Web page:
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Gavin Rain Studio Visit Copy

On Saturday morning, 11 March, a lucky group of SASA members were treated to a visit to the Paarden Eiland studio of Gavin Rain. It’s a wonderful light and airy space in which he works his magic with acrylic paint.

Gavin gave a fascinating talk, taking us through his process and speaking in depth about the marketing of his work.

The colours he uses and the dots that form his neo-pointilist paintings may seem random, but are actually very carefully, almost mathematically chosen.

The size of the dots gives tonal variation and the number of dots determines the distance the viewer must stand from the canvas for it to “come into focus”. He has made up a colour chart of thousands of dots – each with five different colours – and even worked with a paint chemist to develop special acrylic paint for his work.

 

His intention is for people to engage with the paintings, by looking closely and then stepping back – appreciating the abstract colours, dots and patterns, then seeing the portrait emerge, as one gets further away.

 

 

 

 

Thank you Gavin, for a truly inspiring morning and to Michele Batchelder for arranging it for us.

Posted on Leave a comment

Gavin Rain Studio Visit

On Saturday morning, 11 March, a lucky group of SASA members were treated to a visit to the Paarden Eiland studio of Gavin Rain. It’s a wonderful light and airy space in which he works his magic with acrylic paint.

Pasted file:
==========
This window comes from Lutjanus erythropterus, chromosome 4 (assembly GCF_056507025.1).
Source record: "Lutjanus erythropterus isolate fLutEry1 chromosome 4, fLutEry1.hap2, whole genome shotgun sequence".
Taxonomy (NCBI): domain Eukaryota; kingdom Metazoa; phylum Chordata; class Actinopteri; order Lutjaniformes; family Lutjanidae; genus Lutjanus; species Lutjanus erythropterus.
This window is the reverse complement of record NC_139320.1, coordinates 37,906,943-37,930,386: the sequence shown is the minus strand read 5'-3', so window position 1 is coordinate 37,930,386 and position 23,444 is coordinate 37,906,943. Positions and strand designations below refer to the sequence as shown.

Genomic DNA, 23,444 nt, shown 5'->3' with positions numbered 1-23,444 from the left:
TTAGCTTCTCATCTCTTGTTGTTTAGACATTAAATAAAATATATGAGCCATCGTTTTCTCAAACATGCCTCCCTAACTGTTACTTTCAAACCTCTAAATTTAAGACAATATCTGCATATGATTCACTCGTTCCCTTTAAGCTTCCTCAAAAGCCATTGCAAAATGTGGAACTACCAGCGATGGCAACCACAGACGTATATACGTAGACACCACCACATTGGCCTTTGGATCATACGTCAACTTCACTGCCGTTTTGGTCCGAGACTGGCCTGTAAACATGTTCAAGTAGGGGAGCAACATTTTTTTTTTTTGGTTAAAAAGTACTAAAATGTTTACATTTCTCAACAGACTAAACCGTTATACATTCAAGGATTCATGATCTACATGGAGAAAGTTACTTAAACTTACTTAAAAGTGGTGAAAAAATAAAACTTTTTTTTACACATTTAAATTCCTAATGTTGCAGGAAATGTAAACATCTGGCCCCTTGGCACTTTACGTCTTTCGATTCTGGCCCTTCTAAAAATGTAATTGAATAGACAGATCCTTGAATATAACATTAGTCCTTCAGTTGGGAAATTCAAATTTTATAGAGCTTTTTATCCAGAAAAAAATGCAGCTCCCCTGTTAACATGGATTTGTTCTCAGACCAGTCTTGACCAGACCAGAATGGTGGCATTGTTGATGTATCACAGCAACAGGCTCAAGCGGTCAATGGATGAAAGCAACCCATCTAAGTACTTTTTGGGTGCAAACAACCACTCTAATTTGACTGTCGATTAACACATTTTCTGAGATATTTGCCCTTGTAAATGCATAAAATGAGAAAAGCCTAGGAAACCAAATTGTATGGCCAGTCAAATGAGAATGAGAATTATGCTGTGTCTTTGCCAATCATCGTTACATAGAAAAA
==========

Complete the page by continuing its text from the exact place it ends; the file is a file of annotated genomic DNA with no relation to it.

Gavin gave a fascinating talk, taking us through his process and speaking in depth about the marketing of his work.

The colours he uses and the dots that form his neo-pointilist paintings may seem random, but are actually very carefully, almost mathematically chosen.

The size of the dots gives tonal variation and the number of dots determines the distance the viewer must stand from the canvas for it to “come into focus”. He has made up a colour chart of thousands of dots – each with five different colours – and even worked with a paint chemist to develop special acrylic paint for his work.

 

His intention is for people to engage with the paintings, by looking closely and then stepping back – appreciating the abstract colours, dots and patterns, then seeing the portrait emerge, as one gets further away.

 

 

 

 

Thank you Gavin, for a truly inspiring morning and to Michele Batchelder for arranging it for us.